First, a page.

Enhancing your immunity through gut health
With the chill of winter around us also comes the winter coughs, colds, sore throats, the dreaded flu virus that changes every year, and that feeling of just being under the weather in our health. Many of us seem to pick up every virus or bug going around, and can feel sick of being sick, while annoyingly others never seem to fall ill. So why is this?
Genetics may play a part, but the most important difference is that those who do not fall ill easily have better immune defences against foreign invaders such as bacteria, viruses, parasites and fungi. Your immune system is a highly complex defence mechanism consisting of millions of cells that constantly circulate the body looking for invaders and effectively ‘nuking’ these and keeping us healthy. Interestingly our gut microflora (also known as probiotics, gut flora or beneficial bacteria) which are present in our intestines, play a major role in modulating the immune system.
Approximately 80% of your immune system lies in your gut with no less than 500 different species which all play a role in your health.
So keeping this in mind, for optimal immunity, your gut must function seamlessly.So how do we enhance our gut function to improve our immunity? Nutrition and emotional wellbeing play a major part.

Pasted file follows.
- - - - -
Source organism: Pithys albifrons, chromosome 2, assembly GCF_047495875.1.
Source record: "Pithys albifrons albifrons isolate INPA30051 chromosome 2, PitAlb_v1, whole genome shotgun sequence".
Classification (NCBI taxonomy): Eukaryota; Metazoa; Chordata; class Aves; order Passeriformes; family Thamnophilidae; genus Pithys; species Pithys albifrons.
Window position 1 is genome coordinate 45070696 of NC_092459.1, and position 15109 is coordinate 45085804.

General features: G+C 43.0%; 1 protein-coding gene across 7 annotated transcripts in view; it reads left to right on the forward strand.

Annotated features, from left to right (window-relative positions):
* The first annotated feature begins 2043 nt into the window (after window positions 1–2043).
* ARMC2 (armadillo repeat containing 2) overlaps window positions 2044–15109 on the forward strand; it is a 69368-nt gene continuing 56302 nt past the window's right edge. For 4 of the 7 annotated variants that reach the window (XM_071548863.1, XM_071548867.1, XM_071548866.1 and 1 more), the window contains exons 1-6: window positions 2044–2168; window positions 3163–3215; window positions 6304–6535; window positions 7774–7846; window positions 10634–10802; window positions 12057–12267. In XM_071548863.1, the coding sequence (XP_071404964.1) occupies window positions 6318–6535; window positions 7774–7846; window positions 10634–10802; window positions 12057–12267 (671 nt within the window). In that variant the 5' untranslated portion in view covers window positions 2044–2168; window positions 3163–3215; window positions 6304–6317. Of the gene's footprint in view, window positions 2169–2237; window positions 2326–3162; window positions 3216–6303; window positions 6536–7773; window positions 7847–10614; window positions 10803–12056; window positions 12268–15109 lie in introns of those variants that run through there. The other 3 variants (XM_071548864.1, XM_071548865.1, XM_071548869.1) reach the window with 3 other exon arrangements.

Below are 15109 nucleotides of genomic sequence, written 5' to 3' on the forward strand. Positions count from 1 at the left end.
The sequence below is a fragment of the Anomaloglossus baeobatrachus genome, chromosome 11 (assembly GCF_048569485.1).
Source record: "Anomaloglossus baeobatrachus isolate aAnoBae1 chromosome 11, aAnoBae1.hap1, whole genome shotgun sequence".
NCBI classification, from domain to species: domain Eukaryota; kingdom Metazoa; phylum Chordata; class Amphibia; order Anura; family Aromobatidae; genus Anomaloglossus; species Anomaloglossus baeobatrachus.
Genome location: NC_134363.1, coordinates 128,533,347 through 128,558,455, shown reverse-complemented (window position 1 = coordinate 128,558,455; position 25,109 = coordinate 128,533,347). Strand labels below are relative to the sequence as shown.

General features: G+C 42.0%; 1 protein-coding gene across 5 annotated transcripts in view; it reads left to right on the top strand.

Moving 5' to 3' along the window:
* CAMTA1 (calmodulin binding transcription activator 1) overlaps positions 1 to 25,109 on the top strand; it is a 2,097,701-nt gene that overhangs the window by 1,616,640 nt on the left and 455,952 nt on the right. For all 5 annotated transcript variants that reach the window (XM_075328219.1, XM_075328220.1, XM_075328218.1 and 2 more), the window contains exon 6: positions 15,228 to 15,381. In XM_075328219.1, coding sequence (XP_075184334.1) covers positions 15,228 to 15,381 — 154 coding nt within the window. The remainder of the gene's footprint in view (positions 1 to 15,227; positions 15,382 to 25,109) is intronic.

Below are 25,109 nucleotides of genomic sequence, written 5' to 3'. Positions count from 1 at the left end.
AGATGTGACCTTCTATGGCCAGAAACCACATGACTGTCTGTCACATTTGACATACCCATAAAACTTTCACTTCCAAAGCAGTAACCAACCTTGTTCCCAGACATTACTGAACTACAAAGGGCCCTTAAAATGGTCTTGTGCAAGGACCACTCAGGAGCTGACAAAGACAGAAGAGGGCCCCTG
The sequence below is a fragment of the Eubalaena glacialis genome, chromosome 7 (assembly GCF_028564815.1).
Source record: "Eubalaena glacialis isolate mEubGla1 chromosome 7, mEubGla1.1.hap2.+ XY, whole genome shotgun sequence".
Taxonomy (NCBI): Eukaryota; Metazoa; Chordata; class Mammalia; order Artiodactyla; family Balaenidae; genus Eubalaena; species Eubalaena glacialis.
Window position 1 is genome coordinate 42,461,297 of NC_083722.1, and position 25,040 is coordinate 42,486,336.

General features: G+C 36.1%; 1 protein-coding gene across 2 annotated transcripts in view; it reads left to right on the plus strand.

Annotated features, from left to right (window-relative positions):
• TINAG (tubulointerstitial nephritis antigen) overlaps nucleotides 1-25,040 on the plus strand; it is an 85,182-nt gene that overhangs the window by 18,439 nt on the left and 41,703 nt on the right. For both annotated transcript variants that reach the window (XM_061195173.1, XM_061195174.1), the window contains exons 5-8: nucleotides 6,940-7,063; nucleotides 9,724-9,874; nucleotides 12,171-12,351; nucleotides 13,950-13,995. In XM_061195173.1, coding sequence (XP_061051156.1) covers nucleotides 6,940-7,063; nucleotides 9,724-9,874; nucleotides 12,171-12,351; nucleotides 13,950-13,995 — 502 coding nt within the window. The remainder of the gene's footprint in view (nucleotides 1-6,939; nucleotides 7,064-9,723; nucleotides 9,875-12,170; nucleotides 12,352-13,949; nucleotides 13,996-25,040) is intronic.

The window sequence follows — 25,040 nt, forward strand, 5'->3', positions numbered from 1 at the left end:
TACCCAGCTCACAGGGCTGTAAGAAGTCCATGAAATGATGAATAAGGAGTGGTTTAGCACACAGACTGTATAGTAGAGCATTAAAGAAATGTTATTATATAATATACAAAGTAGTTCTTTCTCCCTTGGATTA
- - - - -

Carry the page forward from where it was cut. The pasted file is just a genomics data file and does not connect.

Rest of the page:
Eating For The Gut
To improve our beneficial bacteria in the gut, we must have a solid population that outnumbers any pathogenic bacteria that negatively impact on our wellness. This is not difficult to do, as we can add probiotic foods into our diet and also add supplements at necessary times. Foods which have been fermented are a rich source of probiotics that then enter the gut and supplement the existing colonies. It is important that these are eaten regularly to enhance gut health.
Probiotic foods come in many forms such as: pickled vegetables, kimchi, kombucha, sauerkraut, kefir, yoghurt, and sourdough bread. When choosing a probiotic food from your local health shop ensure that they are unpasteurised or raw, as the heating process in pasteurising food destroys most, if not all, the beneficial bacteria. A tell-tale sign of a raw fermented pickle or sauerkraut is that it will be stored in the chilled section. Kombucha is an extremely popular drink you can now find in many cafes and supermarkets and is usually flavoured with fruit or spices to give it a sweet taste. Again, check it is raw and has no additional sugar added to the end product. When choosing yoghurt for its probiotics, you are best to find a natural full fat yoghurt than going for fat-free, which is usually filled with sugar to make it taste better. The problem with these added processed sugars is that they can lower your immune systems ability to fight bacteria for a good few hours after eating them. Actimel yoghurt drinks are also a good source of probiotic cultures you could include in your daily regime. If you want to make your own pickles or sauerkraut at home, there are lots of fabulous ideas you can find on the internet with videos to help you. You can then include these fermented foods in your salads and meals. By doing it yourself you can choose your favourite vegetables to include and you will know that it is raw. With the time your give to making it, maybe you will be more likely to eat it.